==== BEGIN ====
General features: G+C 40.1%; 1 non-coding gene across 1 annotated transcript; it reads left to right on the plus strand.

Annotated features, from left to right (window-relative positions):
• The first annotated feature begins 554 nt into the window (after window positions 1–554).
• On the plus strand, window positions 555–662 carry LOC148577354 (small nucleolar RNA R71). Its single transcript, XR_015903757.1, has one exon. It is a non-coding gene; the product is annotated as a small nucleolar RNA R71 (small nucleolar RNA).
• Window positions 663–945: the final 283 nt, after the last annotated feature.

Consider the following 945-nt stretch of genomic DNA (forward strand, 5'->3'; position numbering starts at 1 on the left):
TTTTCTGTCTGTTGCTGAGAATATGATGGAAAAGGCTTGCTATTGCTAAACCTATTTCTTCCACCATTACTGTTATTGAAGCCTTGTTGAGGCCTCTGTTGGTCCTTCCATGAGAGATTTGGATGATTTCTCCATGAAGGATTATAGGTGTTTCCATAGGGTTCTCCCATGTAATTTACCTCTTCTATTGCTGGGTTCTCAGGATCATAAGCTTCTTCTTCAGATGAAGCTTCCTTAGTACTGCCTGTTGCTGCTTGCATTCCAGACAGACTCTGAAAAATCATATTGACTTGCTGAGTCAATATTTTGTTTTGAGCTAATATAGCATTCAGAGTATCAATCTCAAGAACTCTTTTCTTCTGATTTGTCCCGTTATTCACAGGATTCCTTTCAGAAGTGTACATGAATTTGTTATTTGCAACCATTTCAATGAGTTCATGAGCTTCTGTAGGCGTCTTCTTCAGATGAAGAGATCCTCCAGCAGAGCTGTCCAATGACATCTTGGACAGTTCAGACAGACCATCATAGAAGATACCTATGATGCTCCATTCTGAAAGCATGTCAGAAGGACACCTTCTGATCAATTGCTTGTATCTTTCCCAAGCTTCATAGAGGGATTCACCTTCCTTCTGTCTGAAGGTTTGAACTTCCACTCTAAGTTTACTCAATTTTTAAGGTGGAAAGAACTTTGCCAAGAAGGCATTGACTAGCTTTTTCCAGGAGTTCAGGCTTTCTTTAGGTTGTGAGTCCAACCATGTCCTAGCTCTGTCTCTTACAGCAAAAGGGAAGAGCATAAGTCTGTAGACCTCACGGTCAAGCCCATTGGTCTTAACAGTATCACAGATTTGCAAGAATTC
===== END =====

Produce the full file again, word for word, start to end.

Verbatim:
General features: G+C 40.1%; 1 non-coding gene across 1 annotated transcript; it reads left to right on the plus strand.

Annotated features, from left to right (window-relative positions):
• The first annotated feature begins 554 nt into the window (after window positions 1–554).
• On the plus strand, window positions 555–662 carry LOC148577354 (small nucleolar RNA R71). Its single transcript, XR_015903757.1, has one exon. It is a non-coding gene; the product is annotated as a small nucleolar RNA R71 (small nucleolar RNA).
• Window positions 663–945: the final 283 nt, after the last annotated feature.

Consider the following 945-nt stretch of genomic DNA (forward strand, 5'->3'; position numbering starts at 1 on the left):
TTTTCTGTCTGTTGCTGAGAATATGATGGAAAAGGCTTGCTATTGCTAAACCTATTTCTTCCACCATTACTGTTATTGAAGCCTTGTTGAGGCCTCTGTTGGTCCTTCCATGAGAGATTTGGATGATTTCTCCATGAAGGATTATAGGTGTTTCCATAGGGTTCTCCCATGTAATTTACCTCTTCTATTGCTGGGTTCTCAGGATCATAAGCTTCTTCTTCAGATGAAGCTTCCTTAGTACTGCCTGTTGCTGCTTGCATTCCAGACAGACTCTGAAAAATCATATTGACTTGCTGAGTCAATATTTTGTTTTGAGCTAATATAGCATTCAGAGTATCAATCTCAAGAACTCTTTTCTTCTGATTTGTCCCGTTATTCACAGGATTCCTTTCAGAAGTGTACATGAATTTGTTATTTGCAACCATTTCAATGAGTTCATGAGCTTCTGTAGGCGTCTTCTTCAGATGAAGAGATCCTCCAGCAGAGCTGTCCAATGACATCTTGGACAGTTCAGACAGACCATCATAGAAGATACCTATGATGCTCCATTCTGAAAGCATGTCAGAAGGACACCTTCTGATCAATTGCTTGTATCTTTCCCAAGCTTCATAGAGGGATTCACCTTCCTTCTGTCTGAAGGTTTGAACTTCCACTCTAAGTTTACTCAATTTTTAAGGTGGAAAGAACTTTGCCAAGAAGGCATTGACTAGCTTTTTCCAGGAGTTCAGGCTTTCTTTAGGTTGTGAGTCCAACCATGTCCTAGCTCTGTCTCTTACAGCAAAAGGGAAGAGCATAAGTCTGTAGACCTCACGGTCAAGCCCATTGGTCTTAACAGTATCACAGATTTGCAAGAATTC